The best test of training is racing, so for Paul Smernicki finishing 11 minutes faster at this year’s Ironman Mallorca 70.3 is a good sign that the training is working. While I helped construct the race plan I can’t take credit for his improvements having only started coaching Paul a fortnight before the race, but now that we are working together I can use the race data to help direct the next few months in the build up towards Ironman Sweden. What’s particularly interesting from this blog’s perspective though is how Paul’s performance in 2013 contrasts with that of 2012.
Behind this 11 minute difference are two entirely different race experiences. Paul rode 5 minutes faster in 2012; this was a mistake reflected in the 13 minutes slower run. These two races highlight the importance of pacing.
Let’s start with the power data from this year’s bike. Paul adopted two caps for race day: 265W as standard and 290W for the climbs. As the graph above shows Paul generally managed to keep his race within these boundaries. Time above FTP is minimised and while he crosses the caps on occasion they are relatively insignificant; however, there is a downward trend in power that might be indicative of a problem.
If I consider the course profile and take a less linear view of the trend it becomes clear that the steep descent midway through the ride largely causes this decline – a sharp descent with hairpins inevitably limited Paul’s ability to hit a power target. As the graph above shows once he was off the mountain Paul returned to his target power. If anything the descent offered a period of recovery between the hard climb and the sustained effort on the flat.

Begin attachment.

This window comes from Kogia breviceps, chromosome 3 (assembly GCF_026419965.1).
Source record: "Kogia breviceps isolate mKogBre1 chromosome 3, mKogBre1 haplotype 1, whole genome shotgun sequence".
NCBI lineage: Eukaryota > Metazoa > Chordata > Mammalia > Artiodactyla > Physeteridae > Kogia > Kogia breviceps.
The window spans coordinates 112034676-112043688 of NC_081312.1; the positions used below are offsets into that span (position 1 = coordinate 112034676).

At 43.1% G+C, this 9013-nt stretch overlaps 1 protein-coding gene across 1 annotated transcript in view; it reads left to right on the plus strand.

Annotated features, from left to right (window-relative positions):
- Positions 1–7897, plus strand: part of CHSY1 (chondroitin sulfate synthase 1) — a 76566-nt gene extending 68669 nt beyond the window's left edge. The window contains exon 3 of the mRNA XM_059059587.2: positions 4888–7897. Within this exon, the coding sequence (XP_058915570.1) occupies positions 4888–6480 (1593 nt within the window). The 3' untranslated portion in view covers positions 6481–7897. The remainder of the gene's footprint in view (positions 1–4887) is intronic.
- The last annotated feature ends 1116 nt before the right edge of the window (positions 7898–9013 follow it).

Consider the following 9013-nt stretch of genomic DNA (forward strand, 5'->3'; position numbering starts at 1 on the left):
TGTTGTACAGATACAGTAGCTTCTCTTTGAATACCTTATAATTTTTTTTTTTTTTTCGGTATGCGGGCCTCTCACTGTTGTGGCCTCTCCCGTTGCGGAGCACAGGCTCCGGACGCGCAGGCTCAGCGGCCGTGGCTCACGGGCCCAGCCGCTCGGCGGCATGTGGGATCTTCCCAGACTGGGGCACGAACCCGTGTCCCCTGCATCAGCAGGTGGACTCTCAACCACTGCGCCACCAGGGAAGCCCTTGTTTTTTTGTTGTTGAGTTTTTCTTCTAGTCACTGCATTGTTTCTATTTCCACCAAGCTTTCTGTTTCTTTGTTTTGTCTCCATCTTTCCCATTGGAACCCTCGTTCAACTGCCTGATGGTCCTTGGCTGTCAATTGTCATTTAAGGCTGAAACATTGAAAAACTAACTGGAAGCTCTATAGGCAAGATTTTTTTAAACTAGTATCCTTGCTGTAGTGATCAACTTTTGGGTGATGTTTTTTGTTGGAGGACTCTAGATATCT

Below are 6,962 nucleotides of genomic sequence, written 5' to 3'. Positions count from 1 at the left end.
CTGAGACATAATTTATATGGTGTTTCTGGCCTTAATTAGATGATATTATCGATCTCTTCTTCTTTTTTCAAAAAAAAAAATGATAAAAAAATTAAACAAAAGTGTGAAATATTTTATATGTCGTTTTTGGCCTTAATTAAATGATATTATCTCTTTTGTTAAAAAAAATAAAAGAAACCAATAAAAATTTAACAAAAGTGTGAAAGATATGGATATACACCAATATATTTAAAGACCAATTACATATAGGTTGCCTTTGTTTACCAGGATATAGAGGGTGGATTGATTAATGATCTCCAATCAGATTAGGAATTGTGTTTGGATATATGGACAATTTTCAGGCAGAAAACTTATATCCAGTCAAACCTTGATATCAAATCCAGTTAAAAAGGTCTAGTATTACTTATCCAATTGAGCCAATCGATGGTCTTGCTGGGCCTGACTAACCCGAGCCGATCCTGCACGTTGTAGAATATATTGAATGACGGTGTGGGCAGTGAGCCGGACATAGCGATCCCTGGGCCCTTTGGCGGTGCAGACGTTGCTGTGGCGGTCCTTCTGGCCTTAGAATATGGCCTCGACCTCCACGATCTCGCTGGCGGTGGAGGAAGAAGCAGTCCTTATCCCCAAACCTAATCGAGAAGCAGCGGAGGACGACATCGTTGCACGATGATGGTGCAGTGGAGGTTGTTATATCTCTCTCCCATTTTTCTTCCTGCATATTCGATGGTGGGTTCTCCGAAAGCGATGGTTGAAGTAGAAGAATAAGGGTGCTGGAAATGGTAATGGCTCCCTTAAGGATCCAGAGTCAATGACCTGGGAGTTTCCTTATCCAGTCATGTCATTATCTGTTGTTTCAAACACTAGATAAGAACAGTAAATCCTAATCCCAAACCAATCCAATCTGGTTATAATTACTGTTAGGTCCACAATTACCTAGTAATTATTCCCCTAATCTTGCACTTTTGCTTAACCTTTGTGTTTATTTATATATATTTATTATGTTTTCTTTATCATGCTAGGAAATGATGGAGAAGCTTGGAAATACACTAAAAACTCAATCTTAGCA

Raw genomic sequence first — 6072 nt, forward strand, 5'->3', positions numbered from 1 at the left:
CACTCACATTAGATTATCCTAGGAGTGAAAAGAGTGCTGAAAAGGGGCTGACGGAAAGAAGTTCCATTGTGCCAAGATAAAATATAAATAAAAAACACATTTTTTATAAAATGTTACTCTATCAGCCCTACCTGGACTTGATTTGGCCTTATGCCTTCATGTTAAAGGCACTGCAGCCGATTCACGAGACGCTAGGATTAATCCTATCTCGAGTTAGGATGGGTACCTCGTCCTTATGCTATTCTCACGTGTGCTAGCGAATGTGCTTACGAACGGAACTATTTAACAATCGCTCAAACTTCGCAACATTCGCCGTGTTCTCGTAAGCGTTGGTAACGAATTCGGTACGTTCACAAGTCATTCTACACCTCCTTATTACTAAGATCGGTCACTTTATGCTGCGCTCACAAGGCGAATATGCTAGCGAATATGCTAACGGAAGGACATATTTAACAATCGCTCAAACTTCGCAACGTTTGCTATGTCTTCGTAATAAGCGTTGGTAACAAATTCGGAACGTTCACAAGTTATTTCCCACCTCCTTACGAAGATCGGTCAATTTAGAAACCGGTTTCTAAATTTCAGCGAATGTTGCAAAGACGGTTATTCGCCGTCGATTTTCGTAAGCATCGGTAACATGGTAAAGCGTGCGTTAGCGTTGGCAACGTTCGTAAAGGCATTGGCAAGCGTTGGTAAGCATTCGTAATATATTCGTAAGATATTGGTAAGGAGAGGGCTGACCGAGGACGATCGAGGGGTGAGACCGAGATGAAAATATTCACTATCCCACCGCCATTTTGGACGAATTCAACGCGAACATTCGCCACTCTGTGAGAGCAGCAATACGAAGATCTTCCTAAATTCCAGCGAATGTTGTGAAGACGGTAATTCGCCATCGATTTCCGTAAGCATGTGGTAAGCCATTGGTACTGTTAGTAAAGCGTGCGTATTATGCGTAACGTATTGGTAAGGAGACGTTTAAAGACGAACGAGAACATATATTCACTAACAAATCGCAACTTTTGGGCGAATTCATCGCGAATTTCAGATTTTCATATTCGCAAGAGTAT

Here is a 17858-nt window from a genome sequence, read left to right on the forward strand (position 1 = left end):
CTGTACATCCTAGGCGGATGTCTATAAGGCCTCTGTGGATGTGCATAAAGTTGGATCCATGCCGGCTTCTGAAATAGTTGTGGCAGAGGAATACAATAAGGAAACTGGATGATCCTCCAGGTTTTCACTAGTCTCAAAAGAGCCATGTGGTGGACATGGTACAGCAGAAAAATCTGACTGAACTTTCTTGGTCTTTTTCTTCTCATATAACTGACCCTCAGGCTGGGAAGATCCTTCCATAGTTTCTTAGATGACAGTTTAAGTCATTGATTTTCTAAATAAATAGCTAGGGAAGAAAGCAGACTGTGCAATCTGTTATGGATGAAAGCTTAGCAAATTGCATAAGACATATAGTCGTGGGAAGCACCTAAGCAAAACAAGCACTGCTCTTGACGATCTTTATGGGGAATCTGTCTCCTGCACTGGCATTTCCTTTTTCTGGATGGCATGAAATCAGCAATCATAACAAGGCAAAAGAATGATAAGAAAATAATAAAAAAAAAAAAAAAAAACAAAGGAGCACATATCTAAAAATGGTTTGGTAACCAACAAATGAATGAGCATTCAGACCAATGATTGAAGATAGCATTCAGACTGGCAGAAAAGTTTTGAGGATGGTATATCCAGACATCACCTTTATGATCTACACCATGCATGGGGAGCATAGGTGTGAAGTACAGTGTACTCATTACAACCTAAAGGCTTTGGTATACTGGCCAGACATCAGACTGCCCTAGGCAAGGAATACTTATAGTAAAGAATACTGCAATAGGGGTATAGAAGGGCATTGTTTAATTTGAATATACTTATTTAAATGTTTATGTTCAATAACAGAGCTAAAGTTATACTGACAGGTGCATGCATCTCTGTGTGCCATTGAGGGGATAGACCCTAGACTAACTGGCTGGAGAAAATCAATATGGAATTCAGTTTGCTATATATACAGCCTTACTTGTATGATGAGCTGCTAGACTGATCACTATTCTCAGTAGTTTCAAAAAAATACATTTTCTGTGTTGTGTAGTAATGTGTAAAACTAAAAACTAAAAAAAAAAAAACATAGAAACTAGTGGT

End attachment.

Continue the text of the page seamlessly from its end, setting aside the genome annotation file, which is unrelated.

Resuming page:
In 2012 it was a different story.
Where Paul capped his power below FTP at 290W this year, he spent most of the climb above it in 2012. I was suspicious that his FTP was set too low at the time, but even with today’s value he simply worked too hard. It was a faster bike, but came at a huge cost. By the time Paul reached T2 he was exhausted and in no position to run near his potential.
Looking at the distribution of power by race caps gives an even clearer picture of how hard Paul rode in 2012. A significant portion of the first half of the race is over his threshold. Fresh and tapered this effort may not even have felt that hard, at least not to start, but it was far beyond the scope of a 70.3 race. In contrast 2013 is controlled – Paul is mostly below his caps, riding within himself. We both agree there was some scope to push harder, but the final result speaks for itself.
Out on the run the two races diverge further.
Both years Paul holds a similar pace while running, it’s just in 2012 he didn’t spend as much time running. Exhausted from the hard bike he is unable to sustain his target pace and rapidly deteriorates. Off the back of the more controlled ride of 2013 he was able to sustain a more consistent pace through to the finish; there is a decline in speed, but it’s limited in comparison with the previous year.
Two years at the same race show Paul’s progress – he learnt from his mistakes and came back better prepared. From a classic example of the high cost of pacing errors in 2012 to a carefully managed race in 2013. Managed means there was the potential for more, but this is something we can work on. This year’s race is a much stronger starting point to build from; the fundamentals are there now we can work towards applying them to Ironman.